It’s difficult to picture Vicente del Bosque anxiously pondering the make-up of his all-conquering Spain outfit ahead of the World Cup. In fact, Del Bosque is typically so calm and unassuming, that it’s easier to imagine the Spanish boss nonchalantly scribbling his side on paper before returning to a cozy couch to enjoy a glass of Rioja.
But the former Real Madrid manager will have one headache ahead of his trip to Brazil: What to do with Spain’s ensemble of strikers?
First and foremost, the 63-year-old will need to decide which of the forwards he will take to South America. After submitting his provisional 30-man squad, as released by the team’s official website Sefutbol.com, he’s due to name his final 23 players on Sunday.
Among that provisional squad is the striking quintet of Diego Costa, David Villa, Fernando Torres, Alvaro Negredo and Fernando Llorente. However, Del Bosque will undoubtedly harbour concerns of a certain extent for all five men.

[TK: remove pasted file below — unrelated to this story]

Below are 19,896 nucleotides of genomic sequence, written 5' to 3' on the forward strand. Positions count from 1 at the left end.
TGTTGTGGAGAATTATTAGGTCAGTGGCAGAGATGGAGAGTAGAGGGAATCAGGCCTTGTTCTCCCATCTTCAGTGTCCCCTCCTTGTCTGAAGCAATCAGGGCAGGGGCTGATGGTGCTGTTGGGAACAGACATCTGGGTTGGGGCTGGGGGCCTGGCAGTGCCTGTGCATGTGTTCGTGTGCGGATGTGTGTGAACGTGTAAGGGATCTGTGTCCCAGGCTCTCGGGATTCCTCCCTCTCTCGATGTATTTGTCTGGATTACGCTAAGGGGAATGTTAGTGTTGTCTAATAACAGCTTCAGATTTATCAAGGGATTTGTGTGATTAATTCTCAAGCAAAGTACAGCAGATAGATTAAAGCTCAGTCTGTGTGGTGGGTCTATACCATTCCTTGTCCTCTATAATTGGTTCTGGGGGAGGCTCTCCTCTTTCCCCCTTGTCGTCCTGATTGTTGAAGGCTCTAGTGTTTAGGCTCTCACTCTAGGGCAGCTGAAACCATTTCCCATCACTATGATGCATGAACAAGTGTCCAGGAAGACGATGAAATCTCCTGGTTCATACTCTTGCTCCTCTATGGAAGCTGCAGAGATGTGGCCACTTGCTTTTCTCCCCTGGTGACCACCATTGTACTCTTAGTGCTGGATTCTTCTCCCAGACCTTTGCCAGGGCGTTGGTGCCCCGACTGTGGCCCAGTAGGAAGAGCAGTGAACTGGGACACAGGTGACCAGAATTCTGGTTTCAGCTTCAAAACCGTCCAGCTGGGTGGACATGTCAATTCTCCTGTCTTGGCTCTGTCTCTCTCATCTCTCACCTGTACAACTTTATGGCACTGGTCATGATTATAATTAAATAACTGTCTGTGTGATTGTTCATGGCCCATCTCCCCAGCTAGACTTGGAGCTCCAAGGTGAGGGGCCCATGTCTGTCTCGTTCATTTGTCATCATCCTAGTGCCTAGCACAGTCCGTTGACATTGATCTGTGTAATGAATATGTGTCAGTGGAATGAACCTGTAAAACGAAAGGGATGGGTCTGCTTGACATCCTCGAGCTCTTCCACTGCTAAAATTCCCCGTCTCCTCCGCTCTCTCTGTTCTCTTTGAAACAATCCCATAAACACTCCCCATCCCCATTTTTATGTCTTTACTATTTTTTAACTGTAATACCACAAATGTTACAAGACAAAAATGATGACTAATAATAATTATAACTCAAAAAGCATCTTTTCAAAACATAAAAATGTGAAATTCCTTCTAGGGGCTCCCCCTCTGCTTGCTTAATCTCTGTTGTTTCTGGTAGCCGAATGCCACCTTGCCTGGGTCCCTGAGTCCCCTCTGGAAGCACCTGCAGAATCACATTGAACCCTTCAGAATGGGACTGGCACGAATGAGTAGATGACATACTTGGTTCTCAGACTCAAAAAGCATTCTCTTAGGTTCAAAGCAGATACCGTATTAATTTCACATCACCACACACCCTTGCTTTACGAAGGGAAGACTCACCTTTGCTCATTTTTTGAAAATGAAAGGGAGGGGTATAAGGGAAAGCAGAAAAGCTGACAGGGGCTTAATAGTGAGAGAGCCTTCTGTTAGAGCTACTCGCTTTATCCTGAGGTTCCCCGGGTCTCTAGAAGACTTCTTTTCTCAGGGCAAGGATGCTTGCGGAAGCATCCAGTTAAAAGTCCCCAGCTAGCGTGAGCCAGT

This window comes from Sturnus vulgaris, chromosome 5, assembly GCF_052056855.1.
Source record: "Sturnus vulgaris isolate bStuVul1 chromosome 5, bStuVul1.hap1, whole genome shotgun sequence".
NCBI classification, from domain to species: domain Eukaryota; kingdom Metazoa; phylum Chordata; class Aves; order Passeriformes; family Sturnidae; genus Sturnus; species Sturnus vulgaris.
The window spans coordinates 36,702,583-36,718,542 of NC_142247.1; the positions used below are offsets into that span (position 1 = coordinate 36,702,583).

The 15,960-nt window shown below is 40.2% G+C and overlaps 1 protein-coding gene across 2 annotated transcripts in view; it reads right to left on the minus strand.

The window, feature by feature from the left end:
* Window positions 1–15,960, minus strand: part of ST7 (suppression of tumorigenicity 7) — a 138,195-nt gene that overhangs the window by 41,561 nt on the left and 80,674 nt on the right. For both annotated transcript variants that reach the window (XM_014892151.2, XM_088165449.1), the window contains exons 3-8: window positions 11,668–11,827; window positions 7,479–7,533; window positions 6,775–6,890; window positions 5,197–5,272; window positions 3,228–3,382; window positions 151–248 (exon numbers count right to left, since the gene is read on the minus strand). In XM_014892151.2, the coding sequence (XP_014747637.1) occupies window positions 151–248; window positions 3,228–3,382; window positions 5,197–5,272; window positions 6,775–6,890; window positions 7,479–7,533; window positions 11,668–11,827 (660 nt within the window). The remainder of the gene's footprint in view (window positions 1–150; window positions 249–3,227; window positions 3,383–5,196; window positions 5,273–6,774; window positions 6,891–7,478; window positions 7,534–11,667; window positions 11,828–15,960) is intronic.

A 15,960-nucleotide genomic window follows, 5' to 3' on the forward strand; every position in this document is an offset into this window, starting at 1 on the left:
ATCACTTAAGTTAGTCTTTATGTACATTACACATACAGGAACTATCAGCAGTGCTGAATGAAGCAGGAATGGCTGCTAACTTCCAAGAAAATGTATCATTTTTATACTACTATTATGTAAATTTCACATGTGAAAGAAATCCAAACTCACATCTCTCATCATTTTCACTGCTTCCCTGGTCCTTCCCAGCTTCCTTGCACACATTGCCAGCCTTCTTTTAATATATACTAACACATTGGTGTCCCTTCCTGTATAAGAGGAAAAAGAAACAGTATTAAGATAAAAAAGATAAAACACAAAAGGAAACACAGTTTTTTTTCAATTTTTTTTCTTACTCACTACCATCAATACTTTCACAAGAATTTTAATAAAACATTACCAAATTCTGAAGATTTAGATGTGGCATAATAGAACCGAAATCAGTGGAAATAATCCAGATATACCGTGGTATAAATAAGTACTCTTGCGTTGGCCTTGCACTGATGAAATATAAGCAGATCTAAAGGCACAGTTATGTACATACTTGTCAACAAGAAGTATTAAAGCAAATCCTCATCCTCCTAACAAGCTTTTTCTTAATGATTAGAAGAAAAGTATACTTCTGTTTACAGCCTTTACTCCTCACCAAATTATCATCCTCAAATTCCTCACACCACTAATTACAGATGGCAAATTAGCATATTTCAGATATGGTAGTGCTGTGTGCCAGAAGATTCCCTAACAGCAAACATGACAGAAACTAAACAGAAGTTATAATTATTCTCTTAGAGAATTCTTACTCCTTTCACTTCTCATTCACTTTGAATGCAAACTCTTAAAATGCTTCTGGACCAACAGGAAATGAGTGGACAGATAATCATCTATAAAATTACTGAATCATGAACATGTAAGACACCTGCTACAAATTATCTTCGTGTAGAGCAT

Costa is likely, of course, to be selected as the manager’s primary striking option. With 27 goals in 35 La Liga appearances in 2013-14, per WhoScored, the Brazilian-born attacker is comfortably Spain’s most prolific forward.
However, after leading the line for an Atletico outfit more inclined to counterattack, it’s unclear how Costa will fit into the far more intricate Barcelona-esque style embodied by the national team. The 25-year-old is indeed a superb dribbler and finisher, but Del Bosque has reason to question whether Costa will prove cohesive with the likes of Xavi, Andres Iniesta, Cesc Fabregas and Co.
Furthermore, Costa is a notoriously irritable personality, renowned for losing his cool on the pitch. Given that he’ll be public enemy No. 1 in Brazil for snubbing the country of his birth in favour of Spain, it’s not unreasonable to think that the striker’s temperament will be seriously tested.
Additionally, although Costa’s record this year is outstanding, fitness issues have hampered the final weeks of his season. In fact, the Atletico Madrid star flew to Belgrade this week to see “miracle doctor” Marijana Kovacevic, in a bid to be fit for Saturday’s Champions League final versus Real Madrid, as reported by Rik Sharma of the Daily Mail.